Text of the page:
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Structure and dynamics in soft colloidal systems

Final Activity Report Summary - DYCOSYS (Structure and dynamics in soft colloidal systems)

We investigated the rheological behaviour of block copolymer micelles with cross linked cores and varying core-to-shell ratio. These stable systems represent model soft colloids where the core can deform, swell or shrink under the influence of external stimuli (such as osmotic forces or solvent quality). We focused on the concentration, temperature, solvent quality and core-shell ratio dependence of the rheological properties of core-shell micelles with covalently cross-linked polybutadiene or polyisoprene core and polystyrene corona, suspended in an intermediate solvent (dibutyl -phthalate (DBP) or dioctyl-phthalate (DOP)).

A tuneable non-monotonic behaviour of the relative zero-shear viscosity as a function of temperature was found. In particular, we first observed a viscosity increase with increasing the temperature, which was attributed to the swelling of the core coming from the solvent quality improve: at enough high concentrations, the swelling of the particles leads to a dynamic arrest of the system, and a state transition is observed, from a liquid-like to a glass behaviour.

However, based on the rheological data of core-shell micelles having a very small core-shell ratio, we showed that this viscosity increase with temperature could be counterbalanced by another process: the increase of the mobility of the corona with temperature. Indeed, having one extremity capable to freely explore the surrounding, the branches of the corona are able to reorganise and change their configuration through time. So, when moving fast enough, they cannot constrain the cores anymore, which can be seen as moving in a "sea" of dangling branches. In particular, we showed the importance of the role plaid by the core-shell ratio of the micelles in these two opposite processes: the dynamic response of short shell micelles is mainly governed by the cores, which swell with temperature. Therefore, a temperature increase leads to a viscosity increase of the suspensions. While, on the other hand, the dynamic response of long-shell micelles is mainly governed by the shell, which has a higher mobility when the temperature increases. Therefore, in this case, a temperature increase leads to a viscosity decrease of the suspensions.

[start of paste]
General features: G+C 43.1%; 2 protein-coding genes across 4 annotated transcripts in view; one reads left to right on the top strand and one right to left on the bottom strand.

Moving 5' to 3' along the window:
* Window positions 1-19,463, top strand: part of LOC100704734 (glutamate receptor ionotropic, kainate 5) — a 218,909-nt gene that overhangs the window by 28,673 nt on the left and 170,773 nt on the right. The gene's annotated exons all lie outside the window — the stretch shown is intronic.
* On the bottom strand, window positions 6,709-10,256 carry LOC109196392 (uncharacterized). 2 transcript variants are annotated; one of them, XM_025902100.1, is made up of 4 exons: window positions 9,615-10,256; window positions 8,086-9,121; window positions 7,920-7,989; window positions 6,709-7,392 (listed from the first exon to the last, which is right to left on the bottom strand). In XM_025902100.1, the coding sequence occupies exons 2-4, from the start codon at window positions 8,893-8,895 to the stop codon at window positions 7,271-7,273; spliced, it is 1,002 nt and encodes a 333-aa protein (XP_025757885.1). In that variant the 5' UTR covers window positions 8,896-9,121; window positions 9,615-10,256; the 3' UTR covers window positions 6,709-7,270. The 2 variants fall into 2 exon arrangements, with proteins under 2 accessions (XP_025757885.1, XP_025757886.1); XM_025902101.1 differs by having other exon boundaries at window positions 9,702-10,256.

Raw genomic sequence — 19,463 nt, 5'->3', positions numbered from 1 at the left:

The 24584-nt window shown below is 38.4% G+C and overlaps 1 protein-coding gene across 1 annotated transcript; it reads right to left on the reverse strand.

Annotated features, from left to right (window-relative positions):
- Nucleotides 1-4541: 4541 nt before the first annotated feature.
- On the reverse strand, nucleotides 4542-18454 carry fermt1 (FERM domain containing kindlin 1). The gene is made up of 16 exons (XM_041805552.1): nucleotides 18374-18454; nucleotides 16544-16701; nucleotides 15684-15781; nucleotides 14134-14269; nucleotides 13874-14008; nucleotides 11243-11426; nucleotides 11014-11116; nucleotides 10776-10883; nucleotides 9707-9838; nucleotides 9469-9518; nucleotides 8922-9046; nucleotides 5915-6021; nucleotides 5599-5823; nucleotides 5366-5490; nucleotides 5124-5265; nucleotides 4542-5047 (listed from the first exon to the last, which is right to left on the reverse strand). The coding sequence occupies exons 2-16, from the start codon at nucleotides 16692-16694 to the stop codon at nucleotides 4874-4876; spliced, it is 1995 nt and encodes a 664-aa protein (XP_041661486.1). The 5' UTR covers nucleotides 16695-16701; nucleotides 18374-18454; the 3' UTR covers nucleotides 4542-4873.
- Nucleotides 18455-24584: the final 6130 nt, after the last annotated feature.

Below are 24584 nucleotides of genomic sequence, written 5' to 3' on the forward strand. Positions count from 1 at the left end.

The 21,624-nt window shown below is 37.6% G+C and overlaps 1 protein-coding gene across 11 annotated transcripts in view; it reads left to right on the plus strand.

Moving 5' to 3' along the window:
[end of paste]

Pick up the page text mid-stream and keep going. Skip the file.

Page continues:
Playing with these two consequences of the temperature, we presented a suspension of short-shell micelles where a solid-to-liquid transition followed by a liquid-to-solid transition was observed by increasing the temperature, defining a new way for tuning the rheological properties of core-shell micelles, towards smart materials.

For the systems presented in this work, both the mass concentration and the temperature increase can lead to a larger effective volume fraction and thus induced a kinetic arrest. Therefore, we investigated the universality of the relationship between their relative zero-shear viscosity and their effective volume fraction. While a master-curve can be obtained with hard spheres or microgel systems, this universality was not observed here, pointing to the quantitative different effect of mass concentration and temperature on the system's response.

Then, we investigated the flow behaviour of these particles, looking at the influence of the temperature and the concentration on their yielding stress or yielding strain.

At the present, several points are still under consideration, as the influence of these different parameters (temperature, concentration, core-shell ratio and solvent quality) on the non-linear response of the micelles or the meaning of being able to build a master-curve by time-concentration superposition of the viscoelastic data.